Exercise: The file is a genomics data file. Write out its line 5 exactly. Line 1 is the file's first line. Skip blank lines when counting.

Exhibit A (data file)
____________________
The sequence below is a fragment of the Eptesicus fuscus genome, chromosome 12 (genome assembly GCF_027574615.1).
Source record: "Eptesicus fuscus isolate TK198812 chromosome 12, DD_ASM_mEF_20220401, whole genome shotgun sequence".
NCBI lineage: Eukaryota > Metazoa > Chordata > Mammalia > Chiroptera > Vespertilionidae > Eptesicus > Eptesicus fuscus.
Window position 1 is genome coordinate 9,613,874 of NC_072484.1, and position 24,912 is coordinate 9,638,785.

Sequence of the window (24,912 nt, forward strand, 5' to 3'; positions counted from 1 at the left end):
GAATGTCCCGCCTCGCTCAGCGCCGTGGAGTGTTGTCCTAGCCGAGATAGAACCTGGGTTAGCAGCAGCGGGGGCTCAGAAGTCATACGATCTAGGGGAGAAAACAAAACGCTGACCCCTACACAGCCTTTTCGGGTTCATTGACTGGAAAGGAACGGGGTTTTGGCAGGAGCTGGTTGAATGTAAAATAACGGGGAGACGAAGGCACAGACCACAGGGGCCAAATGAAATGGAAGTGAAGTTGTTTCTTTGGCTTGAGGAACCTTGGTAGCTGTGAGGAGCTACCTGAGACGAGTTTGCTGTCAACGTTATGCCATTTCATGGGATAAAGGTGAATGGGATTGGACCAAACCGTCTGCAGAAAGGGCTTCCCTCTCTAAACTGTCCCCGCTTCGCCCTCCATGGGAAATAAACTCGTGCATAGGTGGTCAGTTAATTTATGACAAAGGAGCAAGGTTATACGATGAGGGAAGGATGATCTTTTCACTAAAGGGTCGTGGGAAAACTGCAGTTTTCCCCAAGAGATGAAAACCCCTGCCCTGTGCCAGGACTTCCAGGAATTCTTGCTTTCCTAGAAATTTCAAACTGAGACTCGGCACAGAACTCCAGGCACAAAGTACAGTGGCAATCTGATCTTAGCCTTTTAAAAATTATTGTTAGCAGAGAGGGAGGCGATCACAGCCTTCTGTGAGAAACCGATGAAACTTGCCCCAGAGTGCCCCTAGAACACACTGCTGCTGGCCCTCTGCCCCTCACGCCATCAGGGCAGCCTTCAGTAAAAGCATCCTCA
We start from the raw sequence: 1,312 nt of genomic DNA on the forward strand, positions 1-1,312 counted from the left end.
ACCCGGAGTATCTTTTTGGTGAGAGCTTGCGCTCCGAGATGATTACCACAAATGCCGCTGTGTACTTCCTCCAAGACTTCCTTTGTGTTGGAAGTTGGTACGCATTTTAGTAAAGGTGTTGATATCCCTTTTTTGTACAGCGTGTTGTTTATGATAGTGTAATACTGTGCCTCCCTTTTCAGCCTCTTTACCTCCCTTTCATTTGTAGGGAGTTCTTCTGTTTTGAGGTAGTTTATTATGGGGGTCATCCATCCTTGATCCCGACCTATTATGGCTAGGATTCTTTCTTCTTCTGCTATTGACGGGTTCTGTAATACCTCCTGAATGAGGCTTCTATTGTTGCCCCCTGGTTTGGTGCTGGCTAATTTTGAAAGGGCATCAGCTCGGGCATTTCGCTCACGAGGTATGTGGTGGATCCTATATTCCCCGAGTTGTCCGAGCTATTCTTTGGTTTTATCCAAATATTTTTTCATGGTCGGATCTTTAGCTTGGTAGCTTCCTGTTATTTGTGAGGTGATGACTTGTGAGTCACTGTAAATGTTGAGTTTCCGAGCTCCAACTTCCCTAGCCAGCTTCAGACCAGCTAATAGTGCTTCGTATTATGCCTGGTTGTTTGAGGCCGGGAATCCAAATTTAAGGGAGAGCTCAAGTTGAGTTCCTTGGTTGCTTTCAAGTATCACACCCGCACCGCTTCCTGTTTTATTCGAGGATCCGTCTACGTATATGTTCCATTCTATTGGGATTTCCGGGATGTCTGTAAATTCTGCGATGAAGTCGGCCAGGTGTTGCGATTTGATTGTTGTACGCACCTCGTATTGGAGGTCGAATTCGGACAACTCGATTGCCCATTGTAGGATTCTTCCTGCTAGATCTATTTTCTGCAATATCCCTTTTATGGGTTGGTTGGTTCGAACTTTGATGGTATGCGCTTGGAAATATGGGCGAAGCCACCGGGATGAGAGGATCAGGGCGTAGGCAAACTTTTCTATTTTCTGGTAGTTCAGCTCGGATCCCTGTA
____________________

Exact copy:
Sequence of the window (24,912 nt, forward strand, 5' to 3'; positions counted from 1 at the left end):